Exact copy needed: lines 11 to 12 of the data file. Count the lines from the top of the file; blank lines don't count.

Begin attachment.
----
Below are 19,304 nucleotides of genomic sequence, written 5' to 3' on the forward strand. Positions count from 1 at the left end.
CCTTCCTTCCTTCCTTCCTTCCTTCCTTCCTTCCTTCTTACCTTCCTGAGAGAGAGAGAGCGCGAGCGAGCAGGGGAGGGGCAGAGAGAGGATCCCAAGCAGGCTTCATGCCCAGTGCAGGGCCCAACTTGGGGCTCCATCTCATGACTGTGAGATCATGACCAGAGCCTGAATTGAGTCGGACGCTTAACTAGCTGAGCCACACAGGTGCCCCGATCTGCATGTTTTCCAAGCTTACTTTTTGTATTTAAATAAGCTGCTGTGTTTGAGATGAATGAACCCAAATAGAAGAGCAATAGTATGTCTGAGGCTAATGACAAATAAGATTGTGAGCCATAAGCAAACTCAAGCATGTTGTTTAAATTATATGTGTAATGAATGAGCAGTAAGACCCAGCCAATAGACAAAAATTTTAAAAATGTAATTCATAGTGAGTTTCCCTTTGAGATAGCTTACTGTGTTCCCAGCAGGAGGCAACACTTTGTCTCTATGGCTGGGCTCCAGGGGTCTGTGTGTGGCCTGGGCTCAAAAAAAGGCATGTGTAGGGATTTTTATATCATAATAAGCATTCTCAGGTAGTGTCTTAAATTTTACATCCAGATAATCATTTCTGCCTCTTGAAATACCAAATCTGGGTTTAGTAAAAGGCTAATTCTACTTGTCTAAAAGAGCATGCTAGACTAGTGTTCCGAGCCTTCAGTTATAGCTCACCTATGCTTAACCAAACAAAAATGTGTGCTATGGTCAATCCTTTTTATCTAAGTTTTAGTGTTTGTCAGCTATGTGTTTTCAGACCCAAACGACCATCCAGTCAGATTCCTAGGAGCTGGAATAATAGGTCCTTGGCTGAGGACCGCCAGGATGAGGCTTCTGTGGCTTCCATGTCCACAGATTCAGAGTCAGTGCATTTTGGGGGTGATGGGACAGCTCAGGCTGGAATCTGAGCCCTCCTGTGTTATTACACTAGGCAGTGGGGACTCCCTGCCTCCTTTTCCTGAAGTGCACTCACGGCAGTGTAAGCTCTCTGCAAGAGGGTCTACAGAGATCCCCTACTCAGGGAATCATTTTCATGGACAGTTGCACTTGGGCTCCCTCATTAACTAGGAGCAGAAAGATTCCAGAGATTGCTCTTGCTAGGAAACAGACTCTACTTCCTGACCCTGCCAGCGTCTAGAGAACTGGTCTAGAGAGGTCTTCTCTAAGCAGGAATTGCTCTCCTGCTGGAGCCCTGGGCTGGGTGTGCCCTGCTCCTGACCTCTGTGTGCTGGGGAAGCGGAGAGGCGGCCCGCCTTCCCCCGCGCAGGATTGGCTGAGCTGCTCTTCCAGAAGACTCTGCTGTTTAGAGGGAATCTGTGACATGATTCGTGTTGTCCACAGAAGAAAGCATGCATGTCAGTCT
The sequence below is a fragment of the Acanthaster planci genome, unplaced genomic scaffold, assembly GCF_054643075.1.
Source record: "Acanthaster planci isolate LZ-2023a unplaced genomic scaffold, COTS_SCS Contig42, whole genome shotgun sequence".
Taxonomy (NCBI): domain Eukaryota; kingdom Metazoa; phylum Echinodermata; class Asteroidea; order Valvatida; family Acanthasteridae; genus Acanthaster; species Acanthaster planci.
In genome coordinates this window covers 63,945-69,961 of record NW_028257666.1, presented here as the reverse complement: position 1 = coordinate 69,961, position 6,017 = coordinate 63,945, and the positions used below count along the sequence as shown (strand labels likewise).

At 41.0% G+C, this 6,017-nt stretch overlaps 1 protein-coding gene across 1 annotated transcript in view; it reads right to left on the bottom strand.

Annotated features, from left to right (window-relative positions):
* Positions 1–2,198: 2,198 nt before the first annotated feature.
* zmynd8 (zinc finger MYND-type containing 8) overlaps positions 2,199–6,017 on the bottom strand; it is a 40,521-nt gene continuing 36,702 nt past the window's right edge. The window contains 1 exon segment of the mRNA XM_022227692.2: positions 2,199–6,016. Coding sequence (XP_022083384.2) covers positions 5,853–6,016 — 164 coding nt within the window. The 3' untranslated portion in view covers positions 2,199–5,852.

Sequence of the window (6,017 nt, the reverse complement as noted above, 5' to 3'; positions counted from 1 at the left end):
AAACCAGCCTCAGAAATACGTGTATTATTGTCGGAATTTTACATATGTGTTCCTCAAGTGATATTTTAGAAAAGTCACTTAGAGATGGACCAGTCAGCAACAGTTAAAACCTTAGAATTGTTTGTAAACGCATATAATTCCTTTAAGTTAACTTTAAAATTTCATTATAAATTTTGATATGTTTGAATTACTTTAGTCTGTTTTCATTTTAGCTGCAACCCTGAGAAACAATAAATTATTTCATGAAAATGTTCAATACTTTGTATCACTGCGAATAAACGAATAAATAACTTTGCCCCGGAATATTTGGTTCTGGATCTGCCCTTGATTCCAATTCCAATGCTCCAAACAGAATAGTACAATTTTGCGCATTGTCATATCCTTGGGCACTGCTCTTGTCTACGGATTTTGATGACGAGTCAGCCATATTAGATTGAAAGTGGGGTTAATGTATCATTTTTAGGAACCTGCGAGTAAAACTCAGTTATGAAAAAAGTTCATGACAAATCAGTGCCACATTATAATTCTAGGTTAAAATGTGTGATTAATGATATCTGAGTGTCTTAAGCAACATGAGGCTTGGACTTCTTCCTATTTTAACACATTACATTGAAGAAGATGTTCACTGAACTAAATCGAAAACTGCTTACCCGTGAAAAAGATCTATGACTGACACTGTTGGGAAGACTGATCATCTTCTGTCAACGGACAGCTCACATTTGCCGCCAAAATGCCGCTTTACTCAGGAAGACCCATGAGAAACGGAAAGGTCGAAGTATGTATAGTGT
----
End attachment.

Sequence of the window (6,017 nt, the reverse complement as noted above, 5' to 3'; positions counted from 1 at the left end):
AAACCAGCCTCAGAAATACGTGTATTATTGTCGGAATTTTACATATGTGTTCCTCAAGTGATATTTTAGAAAAGTCACTTAGAGATGGACCAGTCAGCAACAGTTAAAACCTTAGAATTGTTTGTAAACGCATATAATTCCTTTAAGTTAACTTTAAAATTTCATTATAAATTTTGATATGTTTGAATTACTTTAGTCTGTTTTCATTTTAGCTGCAACCCTGAGAAACAATAAATTATTTCATGAAAATGTTCAATACTTTGTATCACTGCGAATAAACGAATAAATAACTTTGCCCCGGAATATTTGGTTCTGGATCTGCCCTTGATTCCAATTCCAATGCTCCAAACAGAATAGTACAATTTTGCGCATTGTCATATCCTTGGGCACTGCTCTTGTCTACGGATTTTGATGACGAGTCAGCCATATTAGATTGAAAGTGGGGTTAATGTATCATTTTTAGGAACCTGCGAGTAAAACTCAGTTATGAAAAAAGTTCATGACAAATCAGTGCCACATTATAATTCTAGGTTAAAATGTGTGATTAATGATATCTGAGTGTCTTAAGCAACATGAGGCTTGGACTTCTTCCTATTTTAACACATTACATTGAAGAAGATGTTCACTGAACTAAATCGAAAACTGCTTACCCGTGAAAAAGATCTATGACTGACACTGTTGGGAAGACTGATCATCTTCTGTCAACGGACAGCTCACATTTGCCGCCAAAATGCCGCTTTACTCAGGAAGACCCATGAGAAACGGAAAGGTCGAAGTATGTATAGTGT